Enhancing Spirituality as a Way to Reduce Chronic Pain

     Faith in G-d had been an ardent healer for many with chronic pain who attended some form of worship well into the 1950’s and early 60’s. The inspirational leadership of President Franklin D. Roosevelt since the Great Depression through World War 2, then John F. Kennedy, both of whom suffered from chronic pain, further influenced ones capacity to maintain hope and faith that G-d would get one through difficult times. 

      Then came the traumatic assassination of our visionary President, followed by the continuing television newscasts of our nation torn by the conflictual war in Vietnam. A period of grief and anger intermixed with a renewed sense of hope from changes in civil rights and from the inspirational leadership of such people as Martin Luther King and Robert F. Kennedy. An array of poetic lyrics and songs written by various artists depicted how the ‘times were definitely a changing.’ Many pain sufferers, once again, renewed their faith. 

      But ones faith in G-d and of those leaders in authority, let alone, of any form of institution, spiraled downwardly as we experienced the assasinations of the two idealized leaders, followed by Watergate then religious, sex abuse scandals.  It’s no wonder many people turned from faith to anesthetizing substances to alleviate pain.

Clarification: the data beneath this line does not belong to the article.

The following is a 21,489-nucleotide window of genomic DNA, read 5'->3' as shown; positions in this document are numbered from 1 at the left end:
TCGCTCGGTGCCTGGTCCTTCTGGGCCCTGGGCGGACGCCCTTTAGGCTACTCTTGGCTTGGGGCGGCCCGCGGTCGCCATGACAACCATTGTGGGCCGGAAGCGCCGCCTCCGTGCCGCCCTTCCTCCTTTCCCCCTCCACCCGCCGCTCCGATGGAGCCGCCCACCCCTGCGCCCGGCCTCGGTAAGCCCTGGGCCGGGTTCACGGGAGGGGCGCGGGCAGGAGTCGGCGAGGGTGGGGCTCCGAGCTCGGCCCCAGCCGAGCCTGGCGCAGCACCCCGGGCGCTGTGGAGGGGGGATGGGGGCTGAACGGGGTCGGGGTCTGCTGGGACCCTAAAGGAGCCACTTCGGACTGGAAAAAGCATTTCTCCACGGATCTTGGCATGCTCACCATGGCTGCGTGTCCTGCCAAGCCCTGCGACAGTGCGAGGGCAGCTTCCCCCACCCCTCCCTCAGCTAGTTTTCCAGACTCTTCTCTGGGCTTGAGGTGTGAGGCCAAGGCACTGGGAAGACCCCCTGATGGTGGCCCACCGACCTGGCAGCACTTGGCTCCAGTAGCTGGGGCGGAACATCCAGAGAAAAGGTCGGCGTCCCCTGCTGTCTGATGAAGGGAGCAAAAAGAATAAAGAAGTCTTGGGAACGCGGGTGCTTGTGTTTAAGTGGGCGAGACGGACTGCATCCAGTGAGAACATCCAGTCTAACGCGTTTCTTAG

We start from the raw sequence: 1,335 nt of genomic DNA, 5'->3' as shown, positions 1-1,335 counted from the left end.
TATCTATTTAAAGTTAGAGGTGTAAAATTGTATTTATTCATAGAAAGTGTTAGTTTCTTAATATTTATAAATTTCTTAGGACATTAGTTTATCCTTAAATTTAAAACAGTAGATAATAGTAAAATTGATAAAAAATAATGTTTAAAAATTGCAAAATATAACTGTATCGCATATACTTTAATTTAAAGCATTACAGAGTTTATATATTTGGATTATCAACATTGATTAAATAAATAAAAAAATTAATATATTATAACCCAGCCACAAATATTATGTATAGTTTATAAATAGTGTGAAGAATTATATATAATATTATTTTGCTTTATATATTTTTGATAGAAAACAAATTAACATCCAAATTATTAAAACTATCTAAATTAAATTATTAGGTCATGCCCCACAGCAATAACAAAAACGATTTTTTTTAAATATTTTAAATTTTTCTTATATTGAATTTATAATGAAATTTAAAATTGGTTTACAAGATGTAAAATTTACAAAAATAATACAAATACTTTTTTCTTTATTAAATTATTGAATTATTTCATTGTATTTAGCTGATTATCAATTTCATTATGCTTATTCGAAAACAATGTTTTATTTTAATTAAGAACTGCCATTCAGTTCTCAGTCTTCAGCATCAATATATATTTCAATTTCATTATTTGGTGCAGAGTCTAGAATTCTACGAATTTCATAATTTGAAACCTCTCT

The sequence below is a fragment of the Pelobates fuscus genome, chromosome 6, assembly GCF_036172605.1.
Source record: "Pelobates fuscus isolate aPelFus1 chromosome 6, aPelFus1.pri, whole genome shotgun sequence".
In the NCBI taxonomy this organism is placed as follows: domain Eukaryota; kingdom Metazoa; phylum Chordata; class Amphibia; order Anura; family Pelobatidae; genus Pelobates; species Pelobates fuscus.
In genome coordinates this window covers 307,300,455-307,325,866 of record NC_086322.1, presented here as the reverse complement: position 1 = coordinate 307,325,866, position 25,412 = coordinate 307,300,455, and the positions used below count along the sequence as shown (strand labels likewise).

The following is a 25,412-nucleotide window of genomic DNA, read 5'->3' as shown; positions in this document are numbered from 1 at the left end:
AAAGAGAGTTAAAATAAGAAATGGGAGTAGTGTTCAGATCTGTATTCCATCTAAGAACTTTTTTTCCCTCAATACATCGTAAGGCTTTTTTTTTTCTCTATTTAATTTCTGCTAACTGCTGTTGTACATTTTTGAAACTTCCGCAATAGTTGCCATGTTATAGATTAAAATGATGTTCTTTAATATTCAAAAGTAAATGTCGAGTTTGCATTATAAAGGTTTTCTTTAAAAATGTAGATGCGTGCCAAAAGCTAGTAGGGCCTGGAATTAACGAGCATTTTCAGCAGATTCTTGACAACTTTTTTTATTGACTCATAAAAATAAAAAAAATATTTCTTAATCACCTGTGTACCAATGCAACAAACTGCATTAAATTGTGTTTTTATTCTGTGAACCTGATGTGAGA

Now we have an addiction crisis. 

      Two years ago, I attended a Harvard University, sponsored conference on Addictions where a reputable Professor-Researcher from my undergraduate alma mater, NYU,  discussed the results of his studies on the reasons for Alcoholics Anonymous attendance. He identified, through statistical analysis, that the primary factor that influenced substance users to regularly attend thousands of daily meetings was, of all things, their need for Spirituality and a belief in a Higher Power. 

       How ironic! 

       Have AA,  NA, and OA  replaced church, synagogue and mosque attendance?

       Perhaps. Perhaps not.

       At the end of each Saturday at synagogue service, we conclude with a verse, 

    “Do not fear sudden terror, nor the destruction of the wicked when it comes. Contrive a scheme, but it will be foiled; conspire a plot, but it will not materialize, for G-d is with you.

    To your old age, I am with you; to your old age, I will carry you. I will sustain you and deliver you.”

    There is much comfort to this verse. The hope is that you should find comfort in any statements of faith,  especially if you experience chronic pain.

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